The state of chromatin is essential for maintaining optimal gene expression and for suppressing homologous recombination. Loss of chromatin silencing alters gene expression, which can compromise the cell's ability to vitability, and possibly its ability to withstand stressful factors. In addition, increased recombination leads to the lethal accumulation of rDNA circles, and possibly other detrimental mutations. Life-span extension by CR delays but does not prevent aging in both yeast and mammals. Two processes - DNA replication and DNA repair - may alter chromatin silencing and recombination independently of Sir2p and NAD availability. In both processes, DNA is partly stripped, albeit transiently, of regulatory proteins, which must be rapidly reassembled. Mistakes or transient states in the reassembly process may leave chromatin susceptible to inappropriate transcription or recombination events. Because the probability of undergoing DNA replication and repair increases with the number of cell divisions, the probability of acquiring imperfectly silenced (or configured) chromatin will rise with age. Likewise, the probability that faulty DNA replication or error-prone repair will generate (or fix) mutations will rise with age. Thus, CR, or even perfect chromatin silencing, can postpone aging phenotypes, but cannot delay them indefinitely. This is consistent with the finding that CR reverses some, but not all, gene expression changes that accompany aging in rodents. How pertinent might this model be to mammals? History tells us that we can learn a great deal about human biology from model organisms. Therefore, we may expect that chromatin silencing, or chromatin maintenance in general, will play a role in the development of aging phenotypes in mammals. Indeed, silenced genes on human X chromosomes and other loci become reactivated with age, suggesting that age-related loss of silencing does occur in some mammalian cells. Moreover, preliminary studies suggest that CR will be effective in primates. Proteins such as Sir2p may well serve to link metabolism to chromatin state in mammals, including humans, although this idea has not yet been rigorously tested, even in yeast. However, owing to their complexity, mammals may engage multiple SIR2-like proteins, perhaps some that are tissue-specific. Finally, WRN, the gene responsible for Werner syndrome, a disease of premature aging in humans, is a member of a gene family that is likely to participate in recombination and other DNA repair pathways, suggesting that recombination and DNA repair may be important determinants of the rate of aging in mammals.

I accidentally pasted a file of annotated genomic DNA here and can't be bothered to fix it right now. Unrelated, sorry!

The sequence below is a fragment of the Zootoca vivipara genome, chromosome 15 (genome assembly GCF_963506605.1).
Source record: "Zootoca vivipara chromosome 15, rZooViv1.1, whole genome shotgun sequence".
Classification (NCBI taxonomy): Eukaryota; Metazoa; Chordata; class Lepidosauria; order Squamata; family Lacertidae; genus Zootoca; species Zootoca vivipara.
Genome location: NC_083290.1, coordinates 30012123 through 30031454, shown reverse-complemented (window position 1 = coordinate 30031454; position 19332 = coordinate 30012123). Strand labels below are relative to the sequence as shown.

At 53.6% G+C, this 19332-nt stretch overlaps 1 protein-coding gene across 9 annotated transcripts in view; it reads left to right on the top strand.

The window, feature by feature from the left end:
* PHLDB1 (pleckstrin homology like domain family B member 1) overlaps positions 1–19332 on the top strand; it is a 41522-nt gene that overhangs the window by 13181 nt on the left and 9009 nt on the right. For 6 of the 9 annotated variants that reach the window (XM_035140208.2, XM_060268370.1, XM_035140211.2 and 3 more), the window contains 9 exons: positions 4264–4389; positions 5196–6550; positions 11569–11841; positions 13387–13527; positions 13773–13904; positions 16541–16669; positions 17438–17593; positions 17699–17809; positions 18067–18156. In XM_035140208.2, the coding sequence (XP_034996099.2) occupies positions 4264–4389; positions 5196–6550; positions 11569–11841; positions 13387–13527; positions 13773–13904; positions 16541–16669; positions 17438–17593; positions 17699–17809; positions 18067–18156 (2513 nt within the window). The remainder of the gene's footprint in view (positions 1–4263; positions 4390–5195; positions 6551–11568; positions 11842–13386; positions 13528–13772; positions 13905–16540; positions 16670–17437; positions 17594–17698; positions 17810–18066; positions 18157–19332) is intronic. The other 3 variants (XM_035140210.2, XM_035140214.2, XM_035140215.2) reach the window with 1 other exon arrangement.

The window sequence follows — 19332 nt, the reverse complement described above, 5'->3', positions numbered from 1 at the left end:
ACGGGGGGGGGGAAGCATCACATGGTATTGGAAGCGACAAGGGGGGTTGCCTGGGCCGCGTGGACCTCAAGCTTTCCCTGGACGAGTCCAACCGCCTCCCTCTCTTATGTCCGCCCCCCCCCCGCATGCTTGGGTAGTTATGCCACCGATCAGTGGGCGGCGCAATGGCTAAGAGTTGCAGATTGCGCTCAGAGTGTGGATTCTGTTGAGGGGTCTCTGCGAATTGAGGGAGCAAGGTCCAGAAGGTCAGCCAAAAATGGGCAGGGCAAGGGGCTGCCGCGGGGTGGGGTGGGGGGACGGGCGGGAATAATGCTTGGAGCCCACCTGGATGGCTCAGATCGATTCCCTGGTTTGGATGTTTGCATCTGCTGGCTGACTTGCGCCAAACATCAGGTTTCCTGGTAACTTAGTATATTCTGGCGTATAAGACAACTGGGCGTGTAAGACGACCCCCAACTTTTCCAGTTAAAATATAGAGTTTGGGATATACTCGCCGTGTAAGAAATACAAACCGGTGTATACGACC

A fundamental difference between adult mammals and model organisms such as the yeast, the nematode, and the fruitfly is the prevalence of cancer in mammals, and essentially the lack of cancer in yeast, worms, and flies. In mammals, mutations, very likely coupled to the changes in cellular function that accompany aging, give rise to cancer, which poses an additional threat to longevity. In addition, most human cells undergo telomere attrition with successive cell divisions and aging (that is, the ends of chromosomes become progressively shorter). The extent to which telomere-induced cellular senescence contributes to human aging is not yet clear, nor is it known how telomere length contributes to the senescent phenotype of cells. In yeast, telomeres increase the compactness of nearby chromatin, but we do not yet know if this process occurs in human cells. It is intriguing, however, that telomere shortening occurs more rapidly on human X chromosomes, which could contribute to the age-dependent reactivation of X chromosome loci. The state of chromatin is now at the center of several processes known or suspected to be important in mammalian aging, suggesting, once again, that model organisms have served us well.

Source: Science 2000 September 22; 289: 2062-2063.